AS EVER, this Norfolk sale on 14 September at Keys, Aylsham provided an eclectic mix of stock, from the seriously antiquarian to the frivolous, from a 16th century summation and translation of Anglo-Saxon laws to a famous tale of porcine practicality.
The copy of Walt Disney’s Three Little Pigs of 1933 lacked the frontispiece, but it was a signed presentation copy and still managed a bid of £310, while two of Cecil Aldin’s dog books of that period, a signed presentation first in somewhat soiled cloth of Sleeping Partners of 1929, featuring the adventures of Micky the Irish Wolfhound and Cracker the English Bull Terrier, and Just Among Friends of 1934, the latter in a tatty jacket, reached £290.
A pair of late vintage W.E. Johns firsts, Biggles and the Black Mask (1964) and Biggles and the Gun Runners (1966), both in jackets, sold at £190 and a 1975 first edition of one of Seamus Heaney’s most popular collections of verse, North, complete with an attractive dust jacket that has a stylised image of a Viking ship on the front cover, made £260.
Marc Chagall’s The Jerusalem Windows, as first published in Monte Carlo by Andre Sauret in 1962 and containing two original lithographs of the windows that the artist designed for the Hadassah-Hebrew University Medical Centre Synagogue, was sold at £640.
The Anglo-Saxon book was the Kent historian, William Lambarde’s Archaionomia..., a paraphrased collection of Anglo-Saxon laws that was first published in Canterbury in 1568. The Aylsham copy was a 1643 second edition in rebacked calf and it sold at £180.
A 1664 first edition, in later calf binding, of John Evelyn’s Sylva, or a Discourse of Forest-Trees... showed some marginal worming, but sold at £480.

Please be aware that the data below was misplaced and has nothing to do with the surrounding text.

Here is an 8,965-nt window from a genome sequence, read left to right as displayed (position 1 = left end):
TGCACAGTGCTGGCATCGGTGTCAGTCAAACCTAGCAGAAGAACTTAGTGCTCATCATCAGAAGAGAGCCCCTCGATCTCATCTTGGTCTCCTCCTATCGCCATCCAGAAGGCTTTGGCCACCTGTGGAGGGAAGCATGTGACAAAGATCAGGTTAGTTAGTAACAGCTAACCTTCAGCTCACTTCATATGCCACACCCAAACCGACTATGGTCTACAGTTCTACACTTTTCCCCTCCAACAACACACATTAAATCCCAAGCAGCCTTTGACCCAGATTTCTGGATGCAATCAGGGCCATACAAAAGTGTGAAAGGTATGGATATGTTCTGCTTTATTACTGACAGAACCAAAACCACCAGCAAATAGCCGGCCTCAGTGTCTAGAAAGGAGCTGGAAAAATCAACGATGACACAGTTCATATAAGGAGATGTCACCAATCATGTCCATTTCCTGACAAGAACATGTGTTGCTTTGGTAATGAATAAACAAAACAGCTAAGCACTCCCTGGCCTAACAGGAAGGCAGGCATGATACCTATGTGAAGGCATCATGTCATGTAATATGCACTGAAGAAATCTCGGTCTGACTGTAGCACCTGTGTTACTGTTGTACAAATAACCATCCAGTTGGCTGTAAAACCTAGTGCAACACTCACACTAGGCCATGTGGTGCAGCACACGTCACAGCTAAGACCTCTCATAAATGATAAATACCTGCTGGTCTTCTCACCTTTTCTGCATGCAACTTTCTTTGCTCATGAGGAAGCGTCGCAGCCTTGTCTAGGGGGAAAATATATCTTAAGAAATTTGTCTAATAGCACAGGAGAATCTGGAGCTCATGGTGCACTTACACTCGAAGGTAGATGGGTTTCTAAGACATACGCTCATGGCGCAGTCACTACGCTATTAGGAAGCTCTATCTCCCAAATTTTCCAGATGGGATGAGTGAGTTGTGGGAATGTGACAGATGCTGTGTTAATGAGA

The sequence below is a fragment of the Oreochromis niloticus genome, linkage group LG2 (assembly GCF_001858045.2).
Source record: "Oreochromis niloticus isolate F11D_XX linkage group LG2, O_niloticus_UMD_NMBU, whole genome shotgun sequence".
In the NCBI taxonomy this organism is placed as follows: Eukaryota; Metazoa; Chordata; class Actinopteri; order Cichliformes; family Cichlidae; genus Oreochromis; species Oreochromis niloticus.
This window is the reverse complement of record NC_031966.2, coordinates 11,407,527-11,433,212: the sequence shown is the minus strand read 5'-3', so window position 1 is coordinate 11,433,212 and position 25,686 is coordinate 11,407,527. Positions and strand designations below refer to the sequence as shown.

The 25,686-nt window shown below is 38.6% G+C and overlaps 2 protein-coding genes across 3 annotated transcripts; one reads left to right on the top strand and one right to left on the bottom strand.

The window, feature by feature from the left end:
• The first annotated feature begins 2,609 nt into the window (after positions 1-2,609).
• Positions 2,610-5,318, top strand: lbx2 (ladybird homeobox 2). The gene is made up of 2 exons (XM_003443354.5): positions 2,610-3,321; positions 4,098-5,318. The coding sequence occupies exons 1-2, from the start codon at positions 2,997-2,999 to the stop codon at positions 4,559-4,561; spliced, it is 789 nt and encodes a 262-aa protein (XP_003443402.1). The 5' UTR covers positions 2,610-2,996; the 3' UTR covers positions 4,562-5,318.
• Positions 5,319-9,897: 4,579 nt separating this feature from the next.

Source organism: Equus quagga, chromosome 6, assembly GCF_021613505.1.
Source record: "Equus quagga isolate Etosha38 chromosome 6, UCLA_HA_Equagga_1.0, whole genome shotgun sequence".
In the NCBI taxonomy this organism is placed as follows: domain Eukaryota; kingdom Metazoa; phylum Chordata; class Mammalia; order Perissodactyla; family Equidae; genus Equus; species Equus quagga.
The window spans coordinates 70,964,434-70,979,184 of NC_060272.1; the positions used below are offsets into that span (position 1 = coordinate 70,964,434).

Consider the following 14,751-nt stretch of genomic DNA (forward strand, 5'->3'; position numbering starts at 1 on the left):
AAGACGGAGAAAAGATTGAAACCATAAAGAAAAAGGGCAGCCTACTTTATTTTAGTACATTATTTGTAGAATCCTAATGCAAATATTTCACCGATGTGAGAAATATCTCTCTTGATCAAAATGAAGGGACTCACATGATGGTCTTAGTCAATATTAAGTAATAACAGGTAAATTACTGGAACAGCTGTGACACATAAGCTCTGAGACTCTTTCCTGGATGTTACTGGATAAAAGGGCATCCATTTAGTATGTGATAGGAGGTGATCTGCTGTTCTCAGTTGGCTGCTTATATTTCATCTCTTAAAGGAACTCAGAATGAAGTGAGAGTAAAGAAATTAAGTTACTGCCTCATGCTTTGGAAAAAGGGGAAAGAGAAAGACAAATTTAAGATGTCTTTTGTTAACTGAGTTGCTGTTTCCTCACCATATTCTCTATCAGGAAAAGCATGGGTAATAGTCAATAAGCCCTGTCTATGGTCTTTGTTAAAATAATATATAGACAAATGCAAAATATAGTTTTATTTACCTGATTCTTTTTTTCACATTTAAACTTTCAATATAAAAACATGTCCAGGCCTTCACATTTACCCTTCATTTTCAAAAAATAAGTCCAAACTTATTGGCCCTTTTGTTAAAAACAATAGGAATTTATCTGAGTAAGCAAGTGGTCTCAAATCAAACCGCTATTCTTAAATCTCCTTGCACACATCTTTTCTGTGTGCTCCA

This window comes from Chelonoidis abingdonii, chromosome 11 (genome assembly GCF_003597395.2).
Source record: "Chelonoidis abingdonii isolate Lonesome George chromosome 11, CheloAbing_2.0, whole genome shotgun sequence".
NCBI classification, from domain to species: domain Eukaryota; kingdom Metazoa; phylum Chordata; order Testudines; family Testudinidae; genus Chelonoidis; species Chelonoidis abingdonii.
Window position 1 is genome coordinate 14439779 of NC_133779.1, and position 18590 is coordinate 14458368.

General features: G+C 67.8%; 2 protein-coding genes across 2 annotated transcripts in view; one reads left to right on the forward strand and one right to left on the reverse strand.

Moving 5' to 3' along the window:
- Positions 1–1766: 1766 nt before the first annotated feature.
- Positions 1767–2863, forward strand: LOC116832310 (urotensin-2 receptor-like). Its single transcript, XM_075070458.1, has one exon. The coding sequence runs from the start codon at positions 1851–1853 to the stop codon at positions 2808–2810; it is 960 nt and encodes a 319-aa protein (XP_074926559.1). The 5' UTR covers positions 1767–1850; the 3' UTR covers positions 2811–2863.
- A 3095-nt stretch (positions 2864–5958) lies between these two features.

Sold for £280 was a group
of five C.F. Tunnicliffe firsts in dust wrappers, comprising My Country Book (1942), Bird Portraiture (1945), Our Bird Book (1947), Mereside Chronicle (1948) and Shorelands Summer Diary (1952).
One item of particular local interest, Stone’s Norfolk bridge book, is pictured and briefly described right.
Others included Edward Pococke’s Old Norwich of 1896, which apparently contains over 200 watercolour views and sold at £1100, while one of 175 copies of Patterson & Smith’s 1903 study of Charles H. Harrison, Broadland Artist was sold at £410, and one of 100 special edition copies of W.F. Dickes’s 1906 book on The Norwich School of Painting made £370.
A near complete run of the publications of the Norfolk Records Society for the period 1931-73, together with Norfolk Archaeology for the years 1928-45, all in original wrappers, sold at £840 and a volume containing issues of the Norwich Mercury for the years 1805-07, much of it featuring the exploits of a famous son of Norfolk, Horatio Nelson, sold at £460.
An 18th century work on London is noted above, but other regions had their moments and an 1891 first of The County Seats of Shropshire, edited by Francis Leach and here bound in tree calf gilt, sold for £180, while Northamptonshire Families of 1906, edited by Oswald Barron, sold well at £200.
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